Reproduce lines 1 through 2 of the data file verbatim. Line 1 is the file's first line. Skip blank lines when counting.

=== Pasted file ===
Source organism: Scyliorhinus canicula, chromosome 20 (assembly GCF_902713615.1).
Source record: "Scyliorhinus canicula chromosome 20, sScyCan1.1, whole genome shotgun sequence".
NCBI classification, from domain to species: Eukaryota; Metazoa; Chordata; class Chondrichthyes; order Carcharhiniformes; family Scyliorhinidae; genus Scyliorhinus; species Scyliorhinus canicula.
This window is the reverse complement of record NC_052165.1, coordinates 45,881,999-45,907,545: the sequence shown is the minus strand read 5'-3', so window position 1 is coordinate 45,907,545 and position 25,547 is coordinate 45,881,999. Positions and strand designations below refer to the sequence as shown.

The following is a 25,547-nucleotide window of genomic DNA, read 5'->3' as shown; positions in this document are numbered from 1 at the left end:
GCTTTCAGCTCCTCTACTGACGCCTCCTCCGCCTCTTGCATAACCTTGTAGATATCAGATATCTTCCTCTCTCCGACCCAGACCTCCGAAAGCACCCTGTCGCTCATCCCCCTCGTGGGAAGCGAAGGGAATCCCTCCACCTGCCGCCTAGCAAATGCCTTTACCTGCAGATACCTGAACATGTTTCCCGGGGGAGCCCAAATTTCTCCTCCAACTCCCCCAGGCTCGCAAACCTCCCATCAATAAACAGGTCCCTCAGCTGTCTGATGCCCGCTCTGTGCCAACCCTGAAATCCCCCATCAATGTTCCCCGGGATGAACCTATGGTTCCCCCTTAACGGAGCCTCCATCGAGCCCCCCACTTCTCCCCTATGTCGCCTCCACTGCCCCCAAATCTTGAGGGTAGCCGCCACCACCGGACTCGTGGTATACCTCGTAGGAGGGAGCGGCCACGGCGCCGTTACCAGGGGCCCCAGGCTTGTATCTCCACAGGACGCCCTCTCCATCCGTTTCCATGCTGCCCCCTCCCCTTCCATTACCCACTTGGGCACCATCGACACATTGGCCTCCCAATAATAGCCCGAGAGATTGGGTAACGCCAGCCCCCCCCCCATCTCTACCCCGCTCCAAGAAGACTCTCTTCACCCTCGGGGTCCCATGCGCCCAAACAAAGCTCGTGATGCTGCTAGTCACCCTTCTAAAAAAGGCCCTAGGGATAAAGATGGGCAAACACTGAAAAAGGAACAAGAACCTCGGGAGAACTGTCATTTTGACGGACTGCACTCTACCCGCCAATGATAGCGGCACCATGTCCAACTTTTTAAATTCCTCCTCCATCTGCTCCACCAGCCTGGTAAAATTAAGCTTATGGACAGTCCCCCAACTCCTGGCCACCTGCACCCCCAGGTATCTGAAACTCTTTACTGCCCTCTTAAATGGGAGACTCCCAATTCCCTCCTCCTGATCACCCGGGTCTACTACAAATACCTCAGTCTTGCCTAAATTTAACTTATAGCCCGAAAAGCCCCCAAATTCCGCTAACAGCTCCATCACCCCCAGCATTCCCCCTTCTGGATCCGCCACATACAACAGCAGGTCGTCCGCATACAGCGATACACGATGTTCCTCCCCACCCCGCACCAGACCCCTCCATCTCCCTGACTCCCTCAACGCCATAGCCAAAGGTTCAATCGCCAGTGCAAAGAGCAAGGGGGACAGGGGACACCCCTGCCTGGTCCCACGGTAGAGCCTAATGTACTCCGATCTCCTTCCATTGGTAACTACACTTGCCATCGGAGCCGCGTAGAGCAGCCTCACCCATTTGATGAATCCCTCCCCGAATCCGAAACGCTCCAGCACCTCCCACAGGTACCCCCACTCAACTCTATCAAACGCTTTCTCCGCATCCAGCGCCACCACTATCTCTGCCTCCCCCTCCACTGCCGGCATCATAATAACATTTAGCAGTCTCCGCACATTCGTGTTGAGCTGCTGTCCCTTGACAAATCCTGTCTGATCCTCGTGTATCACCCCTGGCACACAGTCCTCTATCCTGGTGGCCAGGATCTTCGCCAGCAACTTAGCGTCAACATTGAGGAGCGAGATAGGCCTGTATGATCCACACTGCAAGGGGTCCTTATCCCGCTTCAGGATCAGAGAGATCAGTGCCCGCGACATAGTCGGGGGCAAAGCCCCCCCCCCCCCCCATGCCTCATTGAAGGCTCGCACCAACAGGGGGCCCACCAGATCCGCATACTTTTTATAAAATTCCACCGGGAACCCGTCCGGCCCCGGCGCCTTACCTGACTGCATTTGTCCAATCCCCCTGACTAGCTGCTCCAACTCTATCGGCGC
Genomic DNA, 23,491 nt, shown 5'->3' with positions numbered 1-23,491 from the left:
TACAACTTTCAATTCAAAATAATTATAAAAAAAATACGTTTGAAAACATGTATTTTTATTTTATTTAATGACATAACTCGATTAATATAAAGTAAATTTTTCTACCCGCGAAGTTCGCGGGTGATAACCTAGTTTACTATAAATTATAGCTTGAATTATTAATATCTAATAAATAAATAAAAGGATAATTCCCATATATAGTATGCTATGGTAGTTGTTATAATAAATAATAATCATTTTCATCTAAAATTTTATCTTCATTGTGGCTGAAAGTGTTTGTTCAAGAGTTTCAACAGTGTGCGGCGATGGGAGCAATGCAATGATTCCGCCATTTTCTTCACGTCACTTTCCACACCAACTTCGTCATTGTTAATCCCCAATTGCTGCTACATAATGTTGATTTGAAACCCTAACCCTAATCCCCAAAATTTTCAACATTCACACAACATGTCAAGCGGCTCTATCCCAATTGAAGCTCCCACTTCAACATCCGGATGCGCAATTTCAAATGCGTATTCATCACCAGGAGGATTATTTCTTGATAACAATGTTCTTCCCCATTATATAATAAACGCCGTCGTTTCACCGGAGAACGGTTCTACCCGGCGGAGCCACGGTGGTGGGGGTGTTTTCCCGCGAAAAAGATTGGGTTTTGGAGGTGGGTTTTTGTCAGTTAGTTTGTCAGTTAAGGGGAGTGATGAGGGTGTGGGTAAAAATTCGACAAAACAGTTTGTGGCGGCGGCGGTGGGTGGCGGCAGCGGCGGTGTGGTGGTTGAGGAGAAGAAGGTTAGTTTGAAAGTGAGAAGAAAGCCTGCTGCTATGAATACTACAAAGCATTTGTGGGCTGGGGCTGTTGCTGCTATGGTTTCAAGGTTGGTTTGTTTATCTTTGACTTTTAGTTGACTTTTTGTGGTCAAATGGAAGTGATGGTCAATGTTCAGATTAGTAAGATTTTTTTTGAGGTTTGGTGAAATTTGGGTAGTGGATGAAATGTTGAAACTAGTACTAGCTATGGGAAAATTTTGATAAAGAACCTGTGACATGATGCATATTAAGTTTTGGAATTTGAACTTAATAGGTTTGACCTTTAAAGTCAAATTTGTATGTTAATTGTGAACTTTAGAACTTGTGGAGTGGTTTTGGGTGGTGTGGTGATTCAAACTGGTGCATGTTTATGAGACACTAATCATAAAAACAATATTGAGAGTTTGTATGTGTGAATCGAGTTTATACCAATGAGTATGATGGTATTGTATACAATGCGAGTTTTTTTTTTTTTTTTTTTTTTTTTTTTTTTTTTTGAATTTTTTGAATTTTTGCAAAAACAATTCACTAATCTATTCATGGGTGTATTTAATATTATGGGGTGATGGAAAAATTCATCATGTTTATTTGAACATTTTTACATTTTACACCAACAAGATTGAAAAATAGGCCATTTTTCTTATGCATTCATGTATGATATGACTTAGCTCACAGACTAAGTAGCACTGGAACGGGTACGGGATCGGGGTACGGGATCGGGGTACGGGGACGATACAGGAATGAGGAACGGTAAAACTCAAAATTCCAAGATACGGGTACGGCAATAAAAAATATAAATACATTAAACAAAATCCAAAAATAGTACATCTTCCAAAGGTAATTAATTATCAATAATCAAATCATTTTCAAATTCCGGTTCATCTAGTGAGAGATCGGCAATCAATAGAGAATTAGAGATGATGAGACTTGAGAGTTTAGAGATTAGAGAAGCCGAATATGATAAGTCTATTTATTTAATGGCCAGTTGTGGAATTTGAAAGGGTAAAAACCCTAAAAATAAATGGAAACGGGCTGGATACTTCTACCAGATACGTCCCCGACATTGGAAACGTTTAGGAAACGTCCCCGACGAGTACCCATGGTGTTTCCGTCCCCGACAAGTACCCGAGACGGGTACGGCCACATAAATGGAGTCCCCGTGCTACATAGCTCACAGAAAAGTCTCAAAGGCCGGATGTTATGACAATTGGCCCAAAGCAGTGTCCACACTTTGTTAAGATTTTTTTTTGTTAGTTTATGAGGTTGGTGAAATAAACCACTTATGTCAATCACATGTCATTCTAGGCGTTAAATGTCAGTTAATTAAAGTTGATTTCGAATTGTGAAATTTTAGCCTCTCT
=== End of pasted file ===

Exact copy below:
Source organism: Scyliorhinus canicula, chromosome 20 (assembly GCF_902713615.1).
Source record: "Scyliorhinus canicula chromosome 20, sScyCan1.1, whole genome shotgun sequence".